Kim Kardashian and Kanye West fulfilled what was reportedly a longtime goal in securing the cover of Vogue for the fashion magazine’s April issue. While the photos appeared online several days ago, the Internet hasn’t been able to stop talking about it ever since. Sure, we live in a celebrity-obsessed culture that encourages endless commentary – usually negative – of the stars we love and love to hate, the some of the feedback about Kimye’s appearance on Vogue’s pages has been downright nasty and has left the more logical of us wondering one thing: why do we care so much?
Much of the derision about Vogue/Anna Wintour’s decision to allow Kimye to grace the cover seems to be directed towards Kim herself, who many have deemed unworthy of such a high fashion (and therefore high status) shoot. Buffy the Vampire Slayer star Sarah Michelle Gellar even brought the haterade to a public forum when she tweeted about her decision to cancel her subscription to Vogue following the April cover’s publication online – a message that was favorited and retweeted a combined total of nearly 20,000 times. Some have even speculated that the issue could end up being Vogue‘s undoing.
The idea here seems to be that Kim Kardashian – most famous for her career as a reality star and the whole Ray J sex tape debacle – is not dignified or classy enough to be considered adequate. That’s a bit unfair, to say the least. The idea that fashion is exclusive is in and of itself an outdated idea. While the price point of haute couture and other high end labels certainly excludes much of society based on income alone, the line is drawn there. By saying that Kim Kardashian – who is a celebrity regardless of reason and who is following a long list of celebrities who Vogue allows on the cover every single month – is not worthy of the “high end” feel of the magazine equates her with cheapness. Regardless of your personal feeling on her, I think it’s safe to say that’s most definitely not cool. Nor is the suggestion that the pair “bought” or bullied their way onto the cover, as editor-in-chief Anna Wintour herself insisted:
“Part of the pleasure of editing Vogue, one that lies in a long tradition of this magazine, is being able to feature those who define the culture at any given moment, who stir things up, whose presence in the world shapes the way it looks and influences the way we see it. I think we can all agree on the fact that that role is currently being played by Kim and Kanye to a T. (Or perhaps that should be to a K?)”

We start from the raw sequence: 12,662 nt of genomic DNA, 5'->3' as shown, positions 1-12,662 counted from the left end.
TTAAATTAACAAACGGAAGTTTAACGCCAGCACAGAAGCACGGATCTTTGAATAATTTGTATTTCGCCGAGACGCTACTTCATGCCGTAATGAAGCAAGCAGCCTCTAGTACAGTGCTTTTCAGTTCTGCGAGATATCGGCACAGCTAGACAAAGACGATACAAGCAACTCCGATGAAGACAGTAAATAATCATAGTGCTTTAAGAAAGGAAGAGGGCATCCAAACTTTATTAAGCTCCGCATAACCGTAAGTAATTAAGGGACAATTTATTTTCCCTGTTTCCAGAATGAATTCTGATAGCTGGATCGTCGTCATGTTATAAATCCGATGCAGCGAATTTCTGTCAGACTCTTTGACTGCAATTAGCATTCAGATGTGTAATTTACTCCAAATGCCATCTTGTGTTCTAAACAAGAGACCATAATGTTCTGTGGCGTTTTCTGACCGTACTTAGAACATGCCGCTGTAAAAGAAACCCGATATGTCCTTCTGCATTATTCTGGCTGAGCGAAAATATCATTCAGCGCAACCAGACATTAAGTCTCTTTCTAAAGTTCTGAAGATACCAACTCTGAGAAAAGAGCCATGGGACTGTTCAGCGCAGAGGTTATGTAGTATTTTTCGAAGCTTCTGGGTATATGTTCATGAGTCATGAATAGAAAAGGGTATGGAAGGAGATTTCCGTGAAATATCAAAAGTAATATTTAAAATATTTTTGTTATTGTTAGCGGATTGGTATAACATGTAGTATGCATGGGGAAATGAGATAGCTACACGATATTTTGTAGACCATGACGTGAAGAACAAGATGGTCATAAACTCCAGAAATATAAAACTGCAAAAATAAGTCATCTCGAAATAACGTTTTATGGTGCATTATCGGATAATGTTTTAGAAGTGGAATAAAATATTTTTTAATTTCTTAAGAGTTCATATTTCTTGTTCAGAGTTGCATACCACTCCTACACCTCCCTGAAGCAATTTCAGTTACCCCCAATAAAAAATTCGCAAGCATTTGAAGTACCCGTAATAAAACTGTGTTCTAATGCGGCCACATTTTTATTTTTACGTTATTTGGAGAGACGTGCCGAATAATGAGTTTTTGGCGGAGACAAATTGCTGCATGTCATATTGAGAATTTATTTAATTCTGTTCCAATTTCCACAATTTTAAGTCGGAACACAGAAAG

“As for the cover, my opinion is that it is both charming and touching, and it was, I should add, entirely our idea to do it; you may have read that Kanye begged me to put his fiancee on Vogue‘s cover. He did nothing of the sort. The gossip might make better reading, but the simple fact of the matter is that it isn’t true.”
There aren’t many occasions on which I thought I’d say this, but I’m with Anna. You don’t have to like Kim Kardashian and Kanye West, but you do have to admit that they are everywhere. #worldsmosttalkedaboutcouple ? Maybe not, but certainly one of them, and that carries its own significance. In a culture that values fame and celebrity, wealth and appearance, we cannot nitpick worthiness based on personal preference of the person’s perceived worthiness. Why has there never been an outcry over Rihanna’s appearance on Vogue’s cover? Or Kristen Stewart’s? What about Jennifer Lopez? What differentiates those women from Kim Kardashian? And why isn’t Kanye getting any of the stick here?
It’s clear to me this comes down to the much-held public perception that Kim Kardashian doesn’t actually do anything. She is famous, ostensibly, for living her life and having it filmed – for better or worse. However, to simplify things in such a way ignores some major facts. Kim Kardashian is a businesswoman, whose career takes management and the constant ability to be “on” for a number of hours in a day far exceeding anything you or I could do without cracking under the pressure. She is also a fashion designer, a business owner (can’t forget DASH), has several product endorsements under her belt and has even dabbled in acting. Hardly a no talent wannabe, to me.
The most confusing thing in this whole obsession to me is this: why are we still talking about it? I believe most of us – if not all – were taught the golden rule by our parents as children. If you don’t have anything nice to say, don’t say it. By extension, if you don’t like something, move on and look at/ listen to/ be part of something you DO like. I wouldn’t consider myself much of a fan of either Kim or Kanye, but I certainly don’t think it demeans the magazine or lowers its standards by their inclusion in it. Instead, I simply choose not to purchase that issue and I go on about my day. It’s simple – try it.
Featured image via Vogue